APOSTOLIC CANONS, a collection of eighty-five rules for the regulation of clerical life, appended to the eighth book of the Apostolical Constitutions (q.v.). They are couched in brief legislative form though on no definite plan, and deal with the vexed questions of ecclesiastical discipline as they were raised towards the end of the 4th century. At least half of the canons are derived from earlier constitutions, and probably not many of them are the actual productions of the compiler, whose aim was to gloss over the real nature of the Constitutions, and secure their incorporation with the Epistles of Clement in the New Testament of his day. The Codex Alexandrinus does indeed append the Clementine Epistles to its text of the New Testament. The Canons may be a little later in date than the preceding Constitutions, but they are evidently from the same Syrian theological circle.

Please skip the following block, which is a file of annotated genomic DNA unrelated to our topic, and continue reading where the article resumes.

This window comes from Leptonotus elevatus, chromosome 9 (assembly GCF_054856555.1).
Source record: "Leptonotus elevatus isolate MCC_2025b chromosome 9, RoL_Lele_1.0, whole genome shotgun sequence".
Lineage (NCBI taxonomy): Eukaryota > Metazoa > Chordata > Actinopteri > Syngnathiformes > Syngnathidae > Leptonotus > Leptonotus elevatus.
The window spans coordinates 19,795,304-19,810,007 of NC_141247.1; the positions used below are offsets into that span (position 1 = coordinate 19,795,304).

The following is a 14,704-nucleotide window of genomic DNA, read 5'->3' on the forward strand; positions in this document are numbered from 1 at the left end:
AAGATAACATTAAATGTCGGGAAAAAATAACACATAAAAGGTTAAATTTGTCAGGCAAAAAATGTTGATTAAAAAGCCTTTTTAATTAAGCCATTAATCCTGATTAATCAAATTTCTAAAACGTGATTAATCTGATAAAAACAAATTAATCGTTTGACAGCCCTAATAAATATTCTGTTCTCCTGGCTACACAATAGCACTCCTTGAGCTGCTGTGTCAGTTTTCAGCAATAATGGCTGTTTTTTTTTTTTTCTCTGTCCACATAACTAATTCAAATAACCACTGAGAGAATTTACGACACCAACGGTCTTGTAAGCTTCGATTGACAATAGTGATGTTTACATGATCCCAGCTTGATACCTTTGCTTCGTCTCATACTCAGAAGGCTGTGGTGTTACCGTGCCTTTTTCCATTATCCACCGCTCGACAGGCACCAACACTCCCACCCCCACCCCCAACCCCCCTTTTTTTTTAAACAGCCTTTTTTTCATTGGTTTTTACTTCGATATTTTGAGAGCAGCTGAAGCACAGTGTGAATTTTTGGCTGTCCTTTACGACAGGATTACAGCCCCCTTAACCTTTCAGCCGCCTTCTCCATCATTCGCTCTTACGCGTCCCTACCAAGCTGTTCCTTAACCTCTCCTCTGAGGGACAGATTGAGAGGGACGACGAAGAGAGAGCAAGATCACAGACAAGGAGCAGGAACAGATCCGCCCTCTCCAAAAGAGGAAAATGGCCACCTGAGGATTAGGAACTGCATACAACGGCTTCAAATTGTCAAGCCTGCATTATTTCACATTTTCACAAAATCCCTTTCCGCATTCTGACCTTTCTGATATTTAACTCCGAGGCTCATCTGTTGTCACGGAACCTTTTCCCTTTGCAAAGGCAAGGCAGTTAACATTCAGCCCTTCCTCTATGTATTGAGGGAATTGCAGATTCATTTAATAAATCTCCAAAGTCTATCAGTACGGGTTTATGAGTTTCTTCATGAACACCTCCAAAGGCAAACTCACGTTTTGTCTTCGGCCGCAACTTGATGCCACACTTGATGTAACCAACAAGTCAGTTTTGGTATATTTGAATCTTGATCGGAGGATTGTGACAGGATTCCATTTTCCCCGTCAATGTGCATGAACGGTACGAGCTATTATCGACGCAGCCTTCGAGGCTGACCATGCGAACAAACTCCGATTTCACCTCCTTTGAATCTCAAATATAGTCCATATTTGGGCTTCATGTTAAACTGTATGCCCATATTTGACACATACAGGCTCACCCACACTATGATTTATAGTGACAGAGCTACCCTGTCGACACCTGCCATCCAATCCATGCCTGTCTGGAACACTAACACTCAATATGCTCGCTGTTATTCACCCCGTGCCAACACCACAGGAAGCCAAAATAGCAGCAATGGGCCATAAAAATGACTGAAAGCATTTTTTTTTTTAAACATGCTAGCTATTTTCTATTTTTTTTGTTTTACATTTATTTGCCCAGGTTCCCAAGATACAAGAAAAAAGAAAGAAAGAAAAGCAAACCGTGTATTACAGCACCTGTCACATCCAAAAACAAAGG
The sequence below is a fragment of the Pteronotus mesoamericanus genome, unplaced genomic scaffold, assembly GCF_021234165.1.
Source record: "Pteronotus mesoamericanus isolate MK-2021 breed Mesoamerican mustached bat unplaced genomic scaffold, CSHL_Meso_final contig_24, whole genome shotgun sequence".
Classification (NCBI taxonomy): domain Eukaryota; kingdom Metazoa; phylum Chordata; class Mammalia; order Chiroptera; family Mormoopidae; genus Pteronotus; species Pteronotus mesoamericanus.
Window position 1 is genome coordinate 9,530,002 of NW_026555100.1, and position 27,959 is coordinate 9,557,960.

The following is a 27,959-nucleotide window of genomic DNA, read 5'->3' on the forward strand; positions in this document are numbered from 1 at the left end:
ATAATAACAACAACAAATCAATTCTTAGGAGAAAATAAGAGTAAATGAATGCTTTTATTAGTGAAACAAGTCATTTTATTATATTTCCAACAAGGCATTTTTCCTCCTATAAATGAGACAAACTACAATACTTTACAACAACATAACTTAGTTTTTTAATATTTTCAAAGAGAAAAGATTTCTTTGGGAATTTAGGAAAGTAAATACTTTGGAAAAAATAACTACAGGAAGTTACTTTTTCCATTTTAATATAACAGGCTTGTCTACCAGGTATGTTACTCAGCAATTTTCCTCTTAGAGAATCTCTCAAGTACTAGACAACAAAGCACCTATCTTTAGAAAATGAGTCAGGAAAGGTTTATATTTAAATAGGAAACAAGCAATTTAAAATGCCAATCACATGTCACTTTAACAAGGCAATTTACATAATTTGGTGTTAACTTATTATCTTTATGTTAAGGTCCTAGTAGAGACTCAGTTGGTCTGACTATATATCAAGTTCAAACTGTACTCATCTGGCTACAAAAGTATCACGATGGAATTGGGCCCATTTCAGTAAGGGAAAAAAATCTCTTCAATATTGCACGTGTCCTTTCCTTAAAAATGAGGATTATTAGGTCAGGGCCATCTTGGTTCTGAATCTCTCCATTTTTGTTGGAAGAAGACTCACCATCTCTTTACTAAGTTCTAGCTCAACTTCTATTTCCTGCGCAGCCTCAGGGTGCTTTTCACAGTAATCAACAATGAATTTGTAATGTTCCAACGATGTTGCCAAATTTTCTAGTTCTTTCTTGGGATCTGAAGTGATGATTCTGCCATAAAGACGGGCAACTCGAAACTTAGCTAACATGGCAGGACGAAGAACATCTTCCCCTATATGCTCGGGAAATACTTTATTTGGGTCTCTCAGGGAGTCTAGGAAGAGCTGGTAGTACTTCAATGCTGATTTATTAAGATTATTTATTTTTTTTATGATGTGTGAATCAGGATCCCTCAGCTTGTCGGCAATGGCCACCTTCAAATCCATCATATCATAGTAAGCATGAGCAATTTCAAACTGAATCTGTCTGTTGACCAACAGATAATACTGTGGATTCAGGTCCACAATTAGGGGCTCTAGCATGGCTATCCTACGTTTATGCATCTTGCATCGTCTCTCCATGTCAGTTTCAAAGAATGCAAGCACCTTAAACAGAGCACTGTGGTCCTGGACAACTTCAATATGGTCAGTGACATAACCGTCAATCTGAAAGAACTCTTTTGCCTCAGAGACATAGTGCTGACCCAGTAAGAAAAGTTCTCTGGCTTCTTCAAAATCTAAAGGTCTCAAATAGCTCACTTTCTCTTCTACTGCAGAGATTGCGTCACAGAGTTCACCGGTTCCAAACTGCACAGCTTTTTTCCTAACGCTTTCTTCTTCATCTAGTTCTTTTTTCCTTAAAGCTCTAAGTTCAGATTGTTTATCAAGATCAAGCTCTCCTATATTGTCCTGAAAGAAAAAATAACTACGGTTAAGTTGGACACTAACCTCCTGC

Note - this article incorporates content from Encyclopaedia Britannica, Eleventh Edition, (1910-1911)